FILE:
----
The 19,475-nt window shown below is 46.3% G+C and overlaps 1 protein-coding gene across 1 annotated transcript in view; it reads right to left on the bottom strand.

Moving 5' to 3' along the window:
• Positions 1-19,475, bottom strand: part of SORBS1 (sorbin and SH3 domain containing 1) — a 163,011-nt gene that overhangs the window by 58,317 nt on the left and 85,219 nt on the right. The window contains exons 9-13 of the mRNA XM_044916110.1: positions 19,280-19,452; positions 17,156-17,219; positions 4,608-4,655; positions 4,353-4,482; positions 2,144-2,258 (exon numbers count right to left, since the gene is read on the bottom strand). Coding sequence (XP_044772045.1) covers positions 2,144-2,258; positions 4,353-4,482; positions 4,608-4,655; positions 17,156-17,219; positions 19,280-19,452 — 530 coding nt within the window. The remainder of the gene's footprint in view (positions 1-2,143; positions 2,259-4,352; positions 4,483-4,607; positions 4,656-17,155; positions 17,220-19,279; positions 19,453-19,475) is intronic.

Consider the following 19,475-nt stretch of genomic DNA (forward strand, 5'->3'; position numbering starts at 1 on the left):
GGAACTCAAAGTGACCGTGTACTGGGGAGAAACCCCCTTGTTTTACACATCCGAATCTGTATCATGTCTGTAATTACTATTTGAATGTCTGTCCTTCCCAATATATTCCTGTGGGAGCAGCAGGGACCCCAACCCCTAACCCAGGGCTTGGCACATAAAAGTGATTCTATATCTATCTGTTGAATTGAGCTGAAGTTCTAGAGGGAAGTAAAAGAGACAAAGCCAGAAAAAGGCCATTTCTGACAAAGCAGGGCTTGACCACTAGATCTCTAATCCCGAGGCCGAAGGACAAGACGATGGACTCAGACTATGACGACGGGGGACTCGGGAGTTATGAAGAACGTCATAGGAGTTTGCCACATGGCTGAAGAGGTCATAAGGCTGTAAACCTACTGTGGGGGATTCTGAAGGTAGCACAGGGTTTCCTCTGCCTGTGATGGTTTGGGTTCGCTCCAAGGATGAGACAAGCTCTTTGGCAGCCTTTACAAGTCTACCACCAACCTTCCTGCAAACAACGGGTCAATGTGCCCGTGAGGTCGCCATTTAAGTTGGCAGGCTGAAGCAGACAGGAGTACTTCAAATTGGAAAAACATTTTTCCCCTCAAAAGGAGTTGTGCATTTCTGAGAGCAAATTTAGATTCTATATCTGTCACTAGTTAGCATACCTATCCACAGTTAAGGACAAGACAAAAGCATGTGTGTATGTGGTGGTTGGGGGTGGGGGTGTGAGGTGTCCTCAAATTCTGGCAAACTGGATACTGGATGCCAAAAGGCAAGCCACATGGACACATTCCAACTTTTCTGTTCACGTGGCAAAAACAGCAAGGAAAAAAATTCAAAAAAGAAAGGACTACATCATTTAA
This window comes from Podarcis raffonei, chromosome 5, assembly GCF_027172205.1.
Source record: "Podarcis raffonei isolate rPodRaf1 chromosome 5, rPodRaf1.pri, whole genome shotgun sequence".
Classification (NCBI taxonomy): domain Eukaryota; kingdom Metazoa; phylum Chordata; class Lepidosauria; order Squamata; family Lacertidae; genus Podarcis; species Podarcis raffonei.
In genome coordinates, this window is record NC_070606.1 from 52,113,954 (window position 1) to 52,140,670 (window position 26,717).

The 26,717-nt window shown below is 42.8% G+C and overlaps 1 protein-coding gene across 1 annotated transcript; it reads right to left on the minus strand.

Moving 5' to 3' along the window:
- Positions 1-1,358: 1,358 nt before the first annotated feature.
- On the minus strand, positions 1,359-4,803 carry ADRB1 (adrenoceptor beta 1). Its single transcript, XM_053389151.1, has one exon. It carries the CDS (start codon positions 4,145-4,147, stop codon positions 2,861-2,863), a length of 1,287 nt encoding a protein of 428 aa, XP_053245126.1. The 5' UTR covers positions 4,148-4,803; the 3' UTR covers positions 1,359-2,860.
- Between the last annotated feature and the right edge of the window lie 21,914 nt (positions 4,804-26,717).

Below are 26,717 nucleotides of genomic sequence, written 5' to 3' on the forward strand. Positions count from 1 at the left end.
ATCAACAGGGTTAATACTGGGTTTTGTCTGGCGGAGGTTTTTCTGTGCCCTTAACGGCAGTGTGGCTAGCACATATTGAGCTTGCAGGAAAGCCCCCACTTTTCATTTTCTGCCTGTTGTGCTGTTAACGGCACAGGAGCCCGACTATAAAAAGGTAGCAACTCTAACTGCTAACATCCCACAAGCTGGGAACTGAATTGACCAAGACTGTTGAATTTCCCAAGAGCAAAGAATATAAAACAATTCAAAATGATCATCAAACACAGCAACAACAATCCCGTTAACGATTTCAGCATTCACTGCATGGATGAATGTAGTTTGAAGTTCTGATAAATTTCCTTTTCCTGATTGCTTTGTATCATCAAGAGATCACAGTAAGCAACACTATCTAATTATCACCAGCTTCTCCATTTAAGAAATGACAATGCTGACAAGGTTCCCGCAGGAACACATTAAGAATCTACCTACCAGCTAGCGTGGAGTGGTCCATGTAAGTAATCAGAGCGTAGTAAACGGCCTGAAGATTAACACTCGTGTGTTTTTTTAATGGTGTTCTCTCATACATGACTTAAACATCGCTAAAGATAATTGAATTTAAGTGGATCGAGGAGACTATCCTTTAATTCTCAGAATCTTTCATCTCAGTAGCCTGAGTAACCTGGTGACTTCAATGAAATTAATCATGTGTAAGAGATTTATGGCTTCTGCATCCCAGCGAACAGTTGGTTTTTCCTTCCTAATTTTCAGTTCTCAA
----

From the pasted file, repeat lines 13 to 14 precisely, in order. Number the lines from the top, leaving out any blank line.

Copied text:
- On the minus strand, positions 1,359-4,803 carry ADRB1 (adrenoceptor beta 1). Its single transcript, XM_053389151.1, has one exon. It carries the CDS (start codon positions 4,145-4,147, stop codon positions 2,861-2,863), a length of 1,287 nt encoding a protein of 428 aa, XP_053245126.1. The 5' UTR covers positions 4,148-4,803; the 3' UTR covers positions 1,359-2,860.
- Between the last annotated feature and the right edge of the window lie 21,914 nt (positions 4,804-26,717).